How fast time flies….my Selfpost spanning the past 7 months: (via Pummelvision)

processing personas

:: self-data-portrait mined from the internet ::

…created using Personas by artist Aaron Zinman >

“In a world where fortunes are sought through data-mining vast information repositories, the computer is our indispensable but far from infallible assistant. Personas demonstrates the computer’s uncanny insights and its inadvertent errors, such as the mischaracterizations caused by the inability to separate data from multiple owners of the same name.” (credits)

Dymaxion Self

November was busy. Needless to say, I am yet another apologetic blogger to use the good ol’ “sorry I haven’t posted” line… However, Postself headquarters is busting with lots of self-reflexive activity as the Fbook interface continues to provide many opportunities for dialogue and critique. For those of you who have digital profiles meshed within FB, you may want to catch up on the insightful interaction that occurs in our satellite location > http://www.facebook.com/postself < where relevant links and videos are being shared by fellow Postselfers.

Although I’ve been consumed with many tasks, I continue to live up to my manifesto on a daily basis. In fact, I am now finding that I tend to use Fbook as a strange kind of coping mechanism that contrasts what I am faced with on my other screen. At home, I work with a double screen set-up and I often go back and forth to Fbook when confronted with difficult work, the same way I venture to the kitchen for snacks. I also continue to maintain and archive my Postself “list” of anything and everything to revisit and expand upon later. Just this past week, several topics have made the blogosphere and entered into our FB portal discussions — namely, the cartoon profile campaigns that have popped up and emotional reactions to the new FB layout changes — plenty food for thought.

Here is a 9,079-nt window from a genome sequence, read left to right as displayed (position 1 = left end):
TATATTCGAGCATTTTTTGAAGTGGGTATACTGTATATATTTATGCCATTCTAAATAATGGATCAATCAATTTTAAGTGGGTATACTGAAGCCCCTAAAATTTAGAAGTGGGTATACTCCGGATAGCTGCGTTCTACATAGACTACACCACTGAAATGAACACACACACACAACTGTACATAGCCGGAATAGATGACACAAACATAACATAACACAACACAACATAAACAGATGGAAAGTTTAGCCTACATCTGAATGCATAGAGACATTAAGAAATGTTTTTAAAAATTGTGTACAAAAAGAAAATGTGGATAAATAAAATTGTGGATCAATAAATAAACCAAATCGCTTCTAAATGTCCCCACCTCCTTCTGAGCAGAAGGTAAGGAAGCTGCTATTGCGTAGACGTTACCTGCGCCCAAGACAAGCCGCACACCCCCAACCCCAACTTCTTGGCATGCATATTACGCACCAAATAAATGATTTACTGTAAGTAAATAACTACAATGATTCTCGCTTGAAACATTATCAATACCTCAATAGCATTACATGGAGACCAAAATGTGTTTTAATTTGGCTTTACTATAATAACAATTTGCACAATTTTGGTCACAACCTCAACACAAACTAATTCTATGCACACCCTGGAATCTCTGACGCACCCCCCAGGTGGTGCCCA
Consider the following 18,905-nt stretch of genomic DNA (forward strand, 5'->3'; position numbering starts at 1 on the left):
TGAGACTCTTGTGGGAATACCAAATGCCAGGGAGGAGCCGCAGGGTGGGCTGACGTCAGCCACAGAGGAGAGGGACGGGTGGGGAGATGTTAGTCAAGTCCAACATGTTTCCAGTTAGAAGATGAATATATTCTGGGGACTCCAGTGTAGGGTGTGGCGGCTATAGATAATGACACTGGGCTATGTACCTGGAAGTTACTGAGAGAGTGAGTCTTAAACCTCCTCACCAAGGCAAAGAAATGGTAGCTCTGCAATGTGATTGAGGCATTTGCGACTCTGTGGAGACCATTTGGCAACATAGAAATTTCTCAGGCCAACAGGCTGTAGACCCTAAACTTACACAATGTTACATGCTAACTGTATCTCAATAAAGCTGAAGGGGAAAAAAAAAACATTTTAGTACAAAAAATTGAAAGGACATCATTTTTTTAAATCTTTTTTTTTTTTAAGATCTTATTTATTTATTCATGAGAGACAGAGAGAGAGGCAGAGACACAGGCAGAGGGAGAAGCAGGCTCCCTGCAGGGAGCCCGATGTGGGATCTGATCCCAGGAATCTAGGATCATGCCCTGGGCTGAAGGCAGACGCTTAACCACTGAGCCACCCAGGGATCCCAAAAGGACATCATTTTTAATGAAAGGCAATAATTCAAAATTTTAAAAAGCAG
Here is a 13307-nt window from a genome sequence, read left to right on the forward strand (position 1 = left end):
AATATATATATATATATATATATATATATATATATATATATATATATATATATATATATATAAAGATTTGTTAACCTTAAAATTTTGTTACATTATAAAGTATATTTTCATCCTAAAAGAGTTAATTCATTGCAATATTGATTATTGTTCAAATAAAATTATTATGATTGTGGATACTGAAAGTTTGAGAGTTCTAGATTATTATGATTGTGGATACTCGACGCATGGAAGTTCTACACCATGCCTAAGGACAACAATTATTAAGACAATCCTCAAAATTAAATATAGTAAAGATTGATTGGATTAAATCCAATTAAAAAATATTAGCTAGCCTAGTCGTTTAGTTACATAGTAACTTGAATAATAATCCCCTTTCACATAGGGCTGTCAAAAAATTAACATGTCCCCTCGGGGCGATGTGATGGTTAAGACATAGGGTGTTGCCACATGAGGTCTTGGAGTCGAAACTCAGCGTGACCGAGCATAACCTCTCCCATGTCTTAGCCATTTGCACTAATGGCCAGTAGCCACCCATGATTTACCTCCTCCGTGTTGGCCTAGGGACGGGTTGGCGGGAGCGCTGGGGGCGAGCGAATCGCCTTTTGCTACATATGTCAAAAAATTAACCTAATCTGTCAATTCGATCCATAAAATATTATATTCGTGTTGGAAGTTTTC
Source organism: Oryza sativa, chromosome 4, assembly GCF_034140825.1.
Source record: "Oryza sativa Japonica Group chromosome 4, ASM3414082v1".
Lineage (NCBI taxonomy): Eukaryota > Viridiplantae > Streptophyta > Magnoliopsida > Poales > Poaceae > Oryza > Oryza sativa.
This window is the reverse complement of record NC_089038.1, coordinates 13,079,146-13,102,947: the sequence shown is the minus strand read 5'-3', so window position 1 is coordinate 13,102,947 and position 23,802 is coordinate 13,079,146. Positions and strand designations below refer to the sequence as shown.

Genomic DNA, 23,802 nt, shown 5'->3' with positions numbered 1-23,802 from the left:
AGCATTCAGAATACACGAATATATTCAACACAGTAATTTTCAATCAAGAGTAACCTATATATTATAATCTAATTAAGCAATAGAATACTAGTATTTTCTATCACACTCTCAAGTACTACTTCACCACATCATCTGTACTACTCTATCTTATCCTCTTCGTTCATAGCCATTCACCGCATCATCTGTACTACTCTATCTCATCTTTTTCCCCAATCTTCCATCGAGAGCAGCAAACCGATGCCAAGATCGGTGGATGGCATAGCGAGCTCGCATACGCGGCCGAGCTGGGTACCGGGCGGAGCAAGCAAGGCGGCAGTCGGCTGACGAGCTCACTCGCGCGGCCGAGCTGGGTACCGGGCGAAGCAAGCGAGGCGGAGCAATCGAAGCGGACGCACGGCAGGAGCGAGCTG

Speaking of archived lists….for some time now, I’ve been wanting to post about our relationship to Facebook as a digital archive — an archived database that is connected to and integrated within all of the other networked social media applications we use, such as Flickr, Twitter, Vimeo, Youtube, Tumblr, etc. For instance, I will often find myself ‘sharing’ something just to have the link made readily available in my profile and just in case one of my friends posts something in response that triggers an idea or another resource to follow up on. Because it seems I’m on Fbook so much, I tend to search through my archived links rather than venturing over to my delicious account.